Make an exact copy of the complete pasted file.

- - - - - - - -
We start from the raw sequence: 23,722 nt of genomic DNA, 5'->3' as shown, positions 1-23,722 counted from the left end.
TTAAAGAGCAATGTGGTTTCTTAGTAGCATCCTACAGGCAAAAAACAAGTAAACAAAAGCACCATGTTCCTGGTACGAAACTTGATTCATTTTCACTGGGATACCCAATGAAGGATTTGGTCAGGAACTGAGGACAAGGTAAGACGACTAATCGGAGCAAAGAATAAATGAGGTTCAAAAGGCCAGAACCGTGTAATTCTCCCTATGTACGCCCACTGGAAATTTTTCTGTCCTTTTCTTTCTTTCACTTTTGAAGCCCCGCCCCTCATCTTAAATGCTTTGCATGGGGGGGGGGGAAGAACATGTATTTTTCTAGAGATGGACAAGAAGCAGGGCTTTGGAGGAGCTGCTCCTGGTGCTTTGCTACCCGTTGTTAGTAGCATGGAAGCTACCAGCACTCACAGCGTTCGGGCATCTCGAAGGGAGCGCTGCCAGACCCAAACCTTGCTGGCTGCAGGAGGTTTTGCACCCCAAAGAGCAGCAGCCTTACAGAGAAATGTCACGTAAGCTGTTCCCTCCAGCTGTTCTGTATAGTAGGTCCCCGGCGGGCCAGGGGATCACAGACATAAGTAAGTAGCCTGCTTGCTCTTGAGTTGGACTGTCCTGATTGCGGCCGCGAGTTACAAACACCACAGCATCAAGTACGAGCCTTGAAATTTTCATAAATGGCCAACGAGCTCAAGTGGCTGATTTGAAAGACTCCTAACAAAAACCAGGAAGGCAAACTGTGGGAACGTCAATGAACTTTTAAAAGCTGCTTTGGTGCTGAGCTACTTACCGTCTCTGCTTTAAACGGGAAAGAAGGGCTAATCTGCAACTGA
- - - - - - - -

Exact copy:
We start from the raw sequence: 23,722 nt of genomic DNA, 5'->3' as shown, positions 1-23,722 counted from the left end.
TTAAAGAGCAATGTGGTTTCTTAGTAGCATCCTACAGGCAAAAAACAAGTAAACAAAAGCACCATGTTCCTGGTACGAAACTTGATTCATTTTCACTGGGATACCCAATGAAGGATTTGGTCAGGAACTGAGGACAAGGTAAGACGACTAATCGGAGCAAAGAATAAATGAGGTTCAAAAGGCCAGAACCGTGTAATTCTCCCTATGTACGCCCACTGGAAATTTTTCTGTCCTTTTCTTTCTTTCACTTTTGAAGCCCCGCCCCTCATCTTAAATGCTTTGCATGGGGGGGGGGGAAGAACATGTATTTTTCTAGAGATGGACAAGAAGCAGGGCTTTGGAGGAGCTGCTCCTGGTGCTTTGCTACCCGTTGTTAGTAGCATGGAAGCTACCAGCACTCACAGCGTTCGGGCATCTCGAAGGGAGCGCTGCCAGACCCAAACCTTGCTGGCTGCAGGAGGTTTTGCACCCCAAAGAGCAGCAGCCTTACAGAGAAATGTCACGTAAGCTGTTCCCTCCAGCTGTTCTGTATAGTAGGTCCCCGGCGGGCCAGGGGATCACAGACATAAGTAAGTAGCCTGCTTGCTCTTGAGTTGGACTGTCCTGATTGCGGCCGCGAGTTACAAACACCACAGCATCAAGTACGAGCCTTGAAATTTTCATAAATGGCCAACGAGCTCAAGTGGCTGATTTGAAAGACTCCTAACAAAAACCAGGAAGGCAAACTGTGGGAACGTCAATGAACTTTTAAAAGCTGCTTTGGTGCTGAGCTACTTACCGTCTCTGCTTTAAACGGGAAAGAAGGGCTAATCTGCAACTGA